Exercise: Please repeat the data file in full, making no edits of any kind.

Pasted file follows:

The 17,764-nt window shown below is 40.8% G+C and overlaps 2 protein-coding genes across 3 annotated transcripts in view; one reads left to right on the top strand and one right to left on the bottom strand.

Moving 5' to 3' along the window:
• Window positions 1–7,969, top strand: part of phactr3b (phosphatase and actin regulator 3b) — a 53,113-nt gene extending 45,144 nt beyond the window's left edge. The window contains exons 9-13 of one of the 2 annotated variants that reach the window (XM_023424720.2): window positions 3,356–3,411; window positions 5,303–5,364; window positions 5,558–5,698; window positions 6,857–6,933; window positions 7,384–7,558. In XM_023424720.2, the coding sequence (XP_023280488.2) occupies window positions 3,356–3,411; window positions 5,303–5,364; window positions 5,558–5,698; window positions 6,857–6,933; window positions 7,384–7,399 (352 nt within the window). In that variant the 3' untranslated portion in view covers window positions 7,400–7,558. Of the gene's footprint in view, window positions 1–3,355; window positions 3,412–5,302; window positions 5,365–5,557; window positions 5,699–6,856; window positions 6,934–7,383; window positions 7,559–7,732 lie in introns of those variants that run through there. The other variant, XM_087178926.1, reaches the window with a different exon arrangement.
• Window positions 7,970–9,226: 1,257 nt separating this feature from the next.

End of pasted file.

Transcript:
The 17,764-nt window shown below is 40.8% G+C and overlaps 2 protein-coding genes across 3 annotated transcripts in view; one reads left to right on the top strand and one right to left on the bottom strand.

Moving 5' to 3' along the window:
• Window positions 1–7,969, top strand: part of phactr3b (phosphatase and actin regulator 3b) — a 53,113-nt gene extending 45,144 nt beyond the window's left edge. The window contains exons 9-13 of one of the 2 annotated variants that reach the window (XM_023424720.2): window positions 3,356–3,411; window positions 5,303–5,364; window positions 5,558–5,698; window positions 6,857–6,933; window positions 7,384–7,558. In XM_023424720.2, the coding sequence (XP_023280488.2) occupies window positions 3,356–3,411; window positions 5,303–5,364; window positions 5,558–5,698; window positions 6,857–6,933; window positions 7,384–7,399 (352 nt within the window). In that variant the 3' untranslated portion in view covers window positions 7,400–7,558. Of the gene's footprint in view, window positions 1–3,355; window positions 3,412–5,302; window positions 5,365–5,557; window positions 5,699–6,856; window positions 6,934–7,383; window positions 7,559–7,732 lie in introns of those variants that run through there. The other variant, XM_087178926.1, reaches the window with a different exon arrangement.
• Window positions 7,970–9,226: 1,257 nt separating this feature from the next.